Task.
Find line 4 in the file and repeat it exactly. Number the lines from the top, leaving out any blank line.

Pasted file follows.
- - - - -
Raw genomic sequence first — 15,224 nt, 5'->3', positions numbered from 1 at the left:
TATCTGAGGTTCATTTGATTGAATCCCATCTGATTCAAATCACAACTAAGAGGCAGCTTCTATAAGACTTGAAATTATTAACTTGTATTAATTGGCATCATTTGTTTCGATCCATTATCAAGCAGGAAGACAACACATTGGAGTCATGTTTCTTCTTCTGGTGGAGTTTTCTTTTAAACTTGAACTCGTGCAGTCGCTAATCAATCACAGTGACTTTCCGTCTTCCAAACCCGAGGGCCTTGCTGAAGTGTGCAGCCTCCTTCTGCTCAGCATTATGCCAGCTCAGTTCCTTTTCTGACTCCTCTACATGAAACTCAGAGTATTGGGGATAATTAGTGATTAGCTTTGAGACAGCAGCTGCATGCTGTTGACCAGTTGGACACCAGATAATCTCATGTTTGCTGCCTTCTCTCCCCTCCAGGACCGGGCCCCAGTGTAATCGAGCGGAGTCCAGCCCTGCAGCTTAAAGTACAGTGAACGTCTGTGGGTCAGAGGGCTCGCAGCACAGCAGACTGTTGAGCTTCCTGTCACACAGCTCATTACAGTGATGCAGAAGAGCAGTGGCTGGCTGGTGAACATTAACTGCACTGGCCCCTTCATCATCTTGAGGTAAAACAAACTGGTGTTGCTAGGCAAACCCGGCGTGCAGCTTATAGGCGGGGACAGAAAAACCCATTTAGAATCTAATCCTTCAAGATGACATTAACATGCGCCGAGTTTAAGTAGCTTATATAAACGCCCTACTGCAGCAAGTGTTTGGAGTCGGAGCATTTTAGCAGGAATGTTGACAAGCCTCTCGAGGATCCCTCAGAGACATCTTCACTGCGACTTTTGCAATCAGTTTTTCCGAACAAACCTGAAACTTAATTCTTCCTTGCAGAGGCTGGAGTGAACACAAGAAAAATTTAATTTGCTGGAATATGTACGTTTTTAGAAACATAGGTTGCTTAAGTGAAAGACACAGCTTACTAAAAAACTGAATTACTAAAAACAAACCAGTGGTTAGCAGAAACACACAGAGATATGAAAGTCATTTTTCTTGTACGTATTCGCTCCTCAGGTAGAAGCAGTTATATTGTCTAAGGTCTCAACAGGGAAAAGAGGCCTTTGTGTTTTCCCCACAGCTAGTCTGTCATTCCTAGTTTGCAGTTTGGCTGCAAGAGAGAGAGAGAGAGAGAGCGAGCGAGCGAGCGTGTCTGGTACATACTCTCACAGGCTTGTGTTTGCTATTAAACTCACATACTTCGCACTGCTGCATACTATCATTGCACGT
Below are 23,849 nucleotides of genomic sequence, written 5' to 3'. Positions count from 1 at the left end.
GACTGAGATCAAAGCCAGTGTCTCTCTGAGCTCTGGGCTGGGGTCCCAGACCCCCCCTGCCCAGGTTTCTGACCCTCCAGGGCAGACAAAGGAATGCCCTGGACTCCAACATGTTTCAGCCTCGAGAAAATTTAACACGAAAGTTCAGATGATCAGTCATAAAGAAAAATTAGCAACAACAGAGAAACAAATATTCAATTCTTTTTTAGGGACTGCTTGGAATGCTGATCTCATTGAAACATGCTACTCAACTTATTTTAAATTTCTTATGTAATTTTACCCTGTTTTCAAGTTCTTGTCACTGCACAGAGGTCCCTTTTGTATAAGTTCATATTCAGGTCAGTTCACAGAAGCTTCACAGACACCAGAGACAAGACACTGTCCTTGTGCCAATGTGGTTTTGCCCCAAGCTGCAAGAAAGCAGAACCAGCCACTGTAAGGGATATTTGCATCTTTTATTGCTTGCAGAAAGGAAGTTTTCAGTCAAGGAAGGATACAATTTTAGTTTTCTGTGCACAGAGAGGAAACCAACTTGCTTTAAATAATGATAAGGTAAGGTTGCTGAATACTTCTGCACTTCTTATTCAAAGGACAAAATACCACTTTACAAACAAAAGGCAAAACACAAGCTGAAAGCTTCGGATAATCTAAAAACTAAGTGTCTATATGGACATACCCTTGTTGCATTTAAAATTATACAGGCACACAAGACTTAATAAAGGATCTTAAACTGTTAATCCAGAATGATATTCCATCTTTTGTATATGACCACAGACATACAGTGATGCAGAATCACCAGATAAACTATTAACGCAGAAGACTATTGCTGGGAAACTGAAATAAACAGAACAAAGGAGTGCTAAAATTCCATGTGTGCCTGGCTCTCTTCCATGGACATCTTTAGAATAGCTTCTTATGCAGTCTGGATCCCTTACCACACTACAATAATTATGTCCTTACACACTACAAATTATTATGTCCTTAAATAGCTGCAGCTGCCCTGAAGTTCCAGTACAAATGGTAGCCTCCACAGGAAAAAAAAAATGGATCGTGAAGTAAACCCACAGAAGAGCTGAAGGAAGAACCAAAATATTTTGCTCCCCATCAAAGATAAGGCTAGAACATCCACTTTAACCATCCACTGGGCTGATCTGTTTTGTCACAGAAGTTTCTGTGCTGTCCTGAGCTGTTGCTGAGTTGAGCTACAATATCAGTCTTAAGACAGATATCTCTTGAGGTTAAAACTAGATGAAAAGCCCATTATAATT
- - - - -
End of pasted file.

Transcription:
GACTGAGATCAAAGCCAGTGTCTCTCTGAGCTCTGGGCTGGGGTCCCAGACCCCCCCTGCCCAGGTTTCTGACCCTCCAGGGCAGACAAAGGAATGCCCTGGACTCCAACATGTTTCAGCCTCGAGAAAATTTAACACGAAAGTTCAGATGATCAGTCATAAAGAAAAATTAGCAACAACAGAGAAACAAATATTCAATTCTTTTTTAGGGACTGCTTGGAATGCTGATCTCATTGAAACATGCTACTCAACTTATTTTAAATTTCTTATGTAATTTTACCCTGTTTTCAAGTTCTTGTCACTGCACAGAGGTCCCTTTTGTATAAGTTCATATTCAGGTCAGTTCACAGAAGCTTCACAGACACCAGAGACAAGACACTGTCCTTGTGCCAATGTGGTTTTGCCCCAAGCTGCAAGAAAGCAGAACCAGCCACTGTAAGGGATATTTGCATCTTTTATTGCTTGCAGAAAGGAAGTTTTCAGTCAAGGAAGGATACAATTTTAGTTTTCTGTGCACAGAGAGGAAACCAACTTGCTTTAAATAATGATAAGGTAAGGTTGCTGAATACTTCTGCACTTCTTATTCAAAGGACAAAATACCACTTTACAAACAAAAGGCAAAACACAAGCTGAAAGCTTCGGATAATCTAAAAACTAAGTGTCTATATGGACATACCCTTGTTGCATTTAAAATTATACAGGCACACAAGACTTAATAAAGGATCTTAAACTGTTAATCCAGAATGATATTCCATCTTTTGTATATGACCACAGACATACAGTGATGCAGAATCACCAGATAAACTATTAACGCAGAAGACTATTGCTGGGAAACTGAAATAAACAGAACAAAGGAGTGCTAAAATTCCATGTGTGCCTGGCTCTCTTCCATGGACATCTTTAGAATAGCTTCTTATGCAGTCTGGATCCCTTACCACACTACAATAATTATGTCCTTACACACTACAAATTATTATGTCCTTAAATAGCTGCAGCTGCCCTGAAGTTCCAGTACAAATGGTAGCCTCCACAGGAAAAAAAAAATGGATCGTGAAGTAAACCCACAGAAGAGCTGAAGGAAGAACCAAAATATTTTGCTCCCCATCAAAGATAAGGCTAGAACATCCACTTTAACCATCCACTGGGCTGATCTGTTTTGTCACAGAAGTTTCTGTGCTGTCCTGAGCTGTTGCTGAGTTGAGCTACAATATCAGTCTTAAGACAGATATCTCTTGAGGTTAAAACTAGATGAAAAGCCCATTATAATT